Disclosure:Ober reports no relevant financial disclosures.

Methylprednisolone acetate, which has similar packaging and appearance to triamcinolone acetonide, should be removed from shelves of ophthalmological surgical suites because intraocular use can lead to irreversible retinal necrosis and permanent vision loss.

“Depo-Medrol is nearly identical in physical appearance to triamcinolone acetonide but toxic to the retina and potentially blinding so should absolutely never be used in the eye,” Michael D. Ober, MD, one of the study’s co-authors, told Healio.com/OSN.

A single case study examined the records of a 68-year-old man who experienced vision loss immediately following cataract surgery. During surgery, Depo-Medrol (methylprednisolone acetate, Pfizer) was used to stain the vitreous after a posterior capsule tear. Upon referral to retina, the patient’s vision was count fingers in the left eye and 20/30 in the right eye. OCT of the left eye showed loss of all retinal layers in the central macula, and fluorescein angiography confirmed “pruning of the perifoveal vessels with capillary dropout, areas of window defect and blockage of choroidal flow by opacified retina,” both consistent with retinal necrosis, the report said.

Previous cases of retinal toxicity, including retinal atrophy, detachment and hemorrhage, due to accidental injection of Depo-Medrol into the vitreous have been reported, yet this is the first known case of intentional Depo-Medrol injection to stain vitreous leading to vision loss.

Previous cases are reported in older and/or retina-specific journals and therefore less likely to be seen by comprehensive ophthalmologists, Ober said.

The drug’s preservative, myristyl-gamma-picolinium chloride, has been shown to cause toxicity to the retina in rabbit models.

Depo-Medrol, a white opaque suspension, is packaged in a glass bottle similar to triamcinolone products Kenalog (Bristol-Myers Squibb) and Triesence (Alcon), which are commonly used in the eye. In addition, the products are indistinguishable once drawn into syringes. For this reason, the study authors suggest Depo-Medrol be removed from any surgical suite shelves.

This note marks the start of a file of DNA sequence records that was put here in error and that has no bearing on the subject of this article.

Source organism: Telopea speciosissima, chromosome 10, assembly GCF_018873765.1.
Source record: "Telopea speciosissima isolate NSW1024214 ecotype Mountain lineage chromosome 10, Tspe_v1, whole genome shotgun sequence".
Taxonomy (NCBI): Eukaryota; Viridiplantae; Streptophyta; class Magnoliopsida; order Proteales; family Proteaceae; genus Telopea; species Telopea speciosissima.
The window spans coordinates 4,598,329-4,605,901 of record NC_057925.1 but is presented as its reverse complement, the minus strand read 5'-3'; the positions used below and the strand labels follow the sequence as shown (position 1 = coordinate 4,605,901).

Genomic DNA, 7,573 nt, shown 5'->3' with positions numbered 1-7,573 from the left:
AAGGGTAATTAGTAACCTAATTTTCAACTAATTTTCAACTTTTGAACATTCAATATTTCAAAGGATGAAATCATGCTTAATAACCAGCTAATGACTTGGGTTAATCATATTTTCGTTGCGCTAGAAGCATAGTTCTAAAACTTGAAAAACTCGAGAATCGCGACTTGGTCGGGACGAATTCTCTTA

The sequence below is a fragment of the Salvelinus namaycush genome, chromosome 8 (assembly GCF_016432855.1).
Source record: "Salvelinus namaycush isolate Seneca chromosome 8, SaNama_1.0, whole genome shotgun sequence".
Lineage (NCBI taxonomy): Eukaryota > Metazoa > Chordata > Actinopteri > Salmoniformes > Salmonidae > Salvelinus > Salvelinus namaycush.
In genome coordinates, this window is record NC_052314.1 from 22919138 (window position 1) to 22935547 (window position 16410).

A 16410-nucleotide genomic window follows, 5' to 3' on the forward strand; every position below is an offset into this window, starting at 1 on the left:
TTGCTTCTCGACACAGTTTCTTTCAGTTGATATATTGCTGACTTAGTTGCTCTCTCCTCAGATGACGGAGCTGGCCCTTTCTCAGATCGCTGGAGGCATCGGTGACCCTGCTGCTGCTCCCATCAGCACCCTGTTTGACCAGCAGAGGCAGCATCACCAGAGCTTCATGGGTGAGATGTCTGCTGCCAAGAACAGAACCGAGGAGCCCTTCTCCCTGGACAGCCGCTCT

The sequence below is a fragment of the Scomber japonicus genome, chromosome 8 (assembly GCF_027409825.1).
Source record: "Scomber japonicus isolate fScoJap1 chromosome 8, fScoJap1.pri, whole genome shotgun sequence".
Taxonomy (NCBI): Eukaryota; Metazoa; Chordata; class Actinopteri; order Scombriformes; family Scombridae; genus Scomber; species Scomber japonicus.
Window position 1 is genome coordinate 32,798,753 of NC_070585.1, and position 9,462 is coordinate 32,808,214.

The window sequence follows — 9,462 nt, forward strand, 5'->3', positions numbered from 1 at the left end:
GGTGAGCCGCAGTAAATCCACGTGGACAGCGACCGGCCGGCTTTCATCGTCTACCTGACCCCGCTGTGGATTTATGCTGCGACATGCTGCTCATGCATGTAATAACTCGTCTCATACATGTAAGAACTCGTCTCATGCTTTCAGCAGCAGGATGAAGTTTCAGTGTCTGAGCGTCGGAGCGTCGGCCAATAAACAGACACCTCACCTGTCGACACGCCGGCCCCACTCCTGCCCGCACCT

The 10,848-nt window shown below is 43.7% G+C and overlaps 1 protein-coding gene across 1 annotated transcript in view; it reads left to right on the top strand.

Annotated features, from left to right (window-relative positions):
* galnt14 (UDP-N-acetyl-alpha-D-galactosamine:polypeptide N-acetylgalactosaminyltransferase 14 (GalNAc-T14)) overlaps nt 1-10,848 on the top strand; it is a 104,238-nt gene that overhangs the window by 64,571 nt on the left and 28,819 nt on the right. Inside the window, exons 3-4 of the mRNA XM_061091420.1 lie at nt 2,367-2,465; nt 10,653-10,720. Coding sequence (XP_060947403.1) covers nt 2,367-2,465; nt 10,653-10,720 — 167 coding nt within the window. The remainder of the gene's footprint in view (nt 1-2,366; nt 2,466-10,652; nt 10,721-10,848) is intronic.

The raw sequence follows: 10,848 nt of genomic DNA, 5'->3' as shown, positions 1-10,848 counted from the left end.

Despite the evidence for retinal toxicity, Depo-Medrol does not carry a warning against intraocular use in its package labeling, according to Ober. Kenalog, however, does carry such a warning in its labeling but has been commonly used intraocularly for decades without a single reported case of retinal toxicity of the severity seen from Depo-Medrol.

“It is common for me to ask for triamcinolone when in the operating room, but it’s someone else, often out of sight, who retrieves the products off the shelf. Given Depo-Medrol and triamcinolone products are all steroids with similar packaging, they may be stored together and easily confused. It is yet someone else who then draws up the medication, usually while my attention is fixated in the microscope. Once in a syringe, Depo-Medrol appears identical to triamcinolone products, so based upon appearances, I could not be certain which medication is in my hand at that point. In order to avoid making a tragic mistake, I recommend removal of Depo-Medrol from every ophthalmic operating theater,” Ober said. – byRebecca L. Forand

Disclosure:Ober reports no relevant financial disclosures.